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14 November 2018 - Wednesday

Warwick Prize for Women in Translation | Newcomer review

       Warwick Prize for Women in Translation

       They've announced the winner of this year's Warwick Prize for Women in Translation -- and it is Belladonna, by Daša Drndić, translated by Celia Hawkesworth.
       Certainly a worthy winner.

(Posted by: M.A.Orthofer)    - permanent link -



       Newcomer review

       The most recent addition to the complete review is my review of Higashino Keigo's Newcomer, just out in English.

(Posted by: M.A.Orthofer)    - permanent link -



13 November 2018 - Tuesday

FT and McKinsey Business Book of the Year | Grand prix de littérature américaine
Kirkus' Best Fiction in Translation - 2018 | Charles Bovary, Country Doctor review

       FT and McKinsey Business Book of the Year

       They've announced that Bad Blood, by John Carreyrou -- the story of the Theranos-scam/fiasco --, has been named this year's Financial Times and McKinsey Business Book of the Year.
       See the Knopf publicity page, or get your copy at Amazon.com or Amazon.co.uk.

(Posted by: M.A.Orthofer)    - permanent link -



       Grand prix de littérature américaine

       The (American) National Book Foundation will announce the winners of this year's National Book Awards tomorrow -- but the French have their own ideas, and they've now announced that The Overstory, by Richard Powers, has won this year's Grand prix de littérature américaine; see, for example, the Livres Hebdo report.

(Posted by: M.A.Orthofer)    - permanent link -



       Kirkus' Best Fiction in Translation - 2018

       Kirkus has announced its Best Fiction of 2018 lists in quite a few categories -- including: Best Up-To-The-Minute Fiction, as well as Best Fiction in Translation.
       Several of these 'Best Translations' are already under review at the complete review:        And I should be getting to more -- certainly the Barba, and the Higashino (later today, as a matter of fact ...).
       A somewhat odd choice is the re-issue of Kono Taeko's Toddler Hunting, since ... well, it's a re-issue; Kirkus even reviewed it back in 1996 (and then again this year).

(Posted by: M.A.Orthofer)    - permanent link -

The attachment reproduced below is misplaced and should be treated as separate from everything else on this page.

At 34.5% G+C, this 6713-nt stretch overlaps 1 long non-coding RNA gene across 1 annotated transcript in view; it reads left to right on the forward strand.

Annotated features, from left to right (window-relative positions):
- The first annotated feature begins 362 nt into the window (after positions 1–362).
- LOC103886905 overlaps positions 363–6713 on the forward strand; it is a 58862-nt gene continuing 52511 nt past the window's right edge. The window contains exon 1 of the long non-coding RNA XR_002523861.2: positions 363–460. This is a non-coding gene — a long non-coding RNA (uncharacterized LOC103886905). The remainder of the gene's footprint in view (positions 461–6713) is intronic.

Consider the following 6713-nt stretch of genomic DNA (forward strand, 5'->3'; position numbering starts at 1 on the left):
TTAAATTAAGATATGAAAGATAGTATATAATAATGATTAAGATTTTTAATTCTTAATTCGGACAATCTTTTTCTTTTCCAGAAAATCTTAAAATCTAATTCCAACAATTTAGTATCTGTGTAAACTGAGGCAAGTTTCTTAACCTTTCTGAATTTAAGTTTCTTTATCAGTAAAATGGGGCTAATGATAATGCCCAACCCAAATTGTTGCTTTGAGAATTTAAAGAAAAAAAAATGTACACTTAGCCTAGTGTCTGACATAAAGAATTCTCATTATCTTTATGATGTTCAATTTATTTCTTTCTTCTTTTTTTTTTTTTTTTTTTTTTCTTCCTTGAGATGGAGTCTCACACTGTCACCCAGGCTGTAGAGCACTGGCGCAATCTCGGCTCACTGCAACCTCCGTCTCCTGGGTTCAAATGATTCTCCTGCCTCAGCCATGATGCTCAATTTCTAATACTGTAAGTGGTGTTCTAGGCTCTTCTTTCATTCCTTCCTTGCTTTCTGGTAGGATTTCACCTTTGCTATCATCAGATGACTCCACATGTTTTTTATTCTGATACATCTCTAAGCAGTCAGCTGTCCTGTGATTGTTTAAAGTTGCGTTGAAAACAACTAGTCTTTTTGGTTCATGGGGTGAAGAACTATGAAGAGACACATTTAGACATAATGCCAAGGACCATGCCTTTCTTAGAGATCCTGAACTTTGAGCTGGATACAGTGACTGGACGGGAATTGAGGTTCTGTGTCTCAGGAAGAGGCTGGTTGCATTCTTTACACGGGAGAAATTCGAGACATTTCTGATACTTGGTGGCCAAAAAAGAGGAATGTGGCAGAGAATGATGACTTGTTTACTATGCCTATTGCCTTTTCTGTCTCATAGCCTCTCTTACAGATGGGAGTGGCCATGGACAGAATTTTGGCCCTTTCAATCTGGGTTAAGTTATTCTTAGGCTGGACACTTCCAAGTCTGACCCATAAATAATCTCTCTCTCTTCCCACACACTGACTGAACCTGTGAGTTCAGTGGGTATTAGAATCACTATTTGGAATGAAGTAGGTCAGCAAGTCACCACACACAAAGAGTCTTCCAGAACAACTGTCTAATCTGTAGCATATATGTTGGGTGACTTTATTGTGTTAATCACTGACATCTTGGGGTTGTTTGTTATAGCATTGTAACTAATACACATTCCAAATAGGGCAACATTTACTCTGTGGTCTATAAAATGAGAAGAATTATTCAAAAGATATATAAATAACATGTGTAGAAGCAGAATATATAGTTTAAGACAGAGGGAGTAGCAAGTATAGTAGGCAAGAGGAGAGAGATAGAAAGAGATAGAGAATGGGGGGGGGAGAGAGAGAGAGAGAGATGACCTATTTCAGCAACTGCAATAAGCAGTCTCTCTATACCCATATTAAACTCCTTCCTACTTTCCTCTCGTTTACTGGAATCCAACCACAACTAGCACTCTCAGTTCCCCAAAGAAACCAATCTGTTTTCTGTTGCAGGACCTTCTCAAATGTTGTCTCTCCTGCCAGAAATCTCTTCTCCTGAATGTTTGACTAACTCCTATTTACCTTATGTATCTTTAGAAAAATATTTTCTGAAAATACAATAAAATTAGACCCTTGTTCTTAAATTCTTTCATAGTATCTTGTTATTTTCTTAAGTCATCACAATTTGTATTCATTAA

Charles Bovary, Country Doctor review

       The most recent addition to the complete review is my review of Jean Améry's Portrait of a Simple Man, Charles Bovary, Country Doctor -- an alternate-Bovary, combining both fiction and essay, recently out in English from New York Review Books.

       Améry isn't the first to focus on his side of the story -- recall the Monsieur Bovarys by Laura Grimaldi (1991) and Antoine Billot (2006) -- but the variation I really want to see now is Claro's Madman Bovary; see, for examples, the publicity pages at Gallimard and Actes Sud.
       (Claro's Electric Flesh has been translated into English, but I'm surprised more hasn't been.)

(Posted by: M.A.Orthofer)    - permanent link -



12 November 2018 - Monday

Swiss Book Prize | Translation is ... hot ? | Blue Label review

       Swiss Book Prize

       They've announced that Die sanfte Gleichgültigkeit der Welt, by Peter Stamm, has won this year's (German-language) Swiss Book Prize.
       This isn't available in English yet (see the S.Fischer publicity page for now), but most of Stamm's work has been/gets translated (Agnes, etc.), so this probably will be soon too.

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       Translation is ... hot ?

       This year the (American) National Book Foundation added (back) a translation category to their National Book Awards (which will be announced this week), and at The Atlantic Liesl Schillinger takes the occasion to suggest The Hottest Trend in American Literature Isn't From the U.S..
       There certainly has been a resurgence of interest in literature in translation, but Schillinger doesn't note the previous waning (until ca. 2000) before the current waxing -- which included the National Book Awards previously having a translation category, discontinued in 1984. And for all the Knausgaard-Ferrante excitement, aren't there books like this -- more or less 'serious' literature that sells well and/or gets a lot of coverage -- every decade or so ? Ten-twelve years ago the craze was all Bolaño, in the late-1990s Sebald, in the mid-80's it was The Name of the Rose.

(Posted by: M.A.Orthofer)    - permanent link -



       Blue Label review

       The most recent addition to the complete review is my review of Venezuelan author Eduardo Sánchez Rugeles' Blue Label.

(Posted by: M.A.Orthofer)    - permanent link -



11 November 2018 - Sunday

'Difficult' books | Library of Bangladesh

       'Difficult' books

       In The Guardian Sam Leith writes at some length on Pretentious, impenetrable, hard work ... better ? Why we need difficult books -- a sensible overview of the subject of 'difficult' books.

(Posted by: M.A.Orthofer)    - permanent link -



       Library of Bangladesh

       Reporting from the Dhaka Lit Fest Qazi Mustabeen Noor writes about the Library of Bangladesh: Taking translation to the world.
       The Dhaka Translation Center-based initiative: "has brought some much-needed order and cohesion that Bangla to English translation has for so long demanded".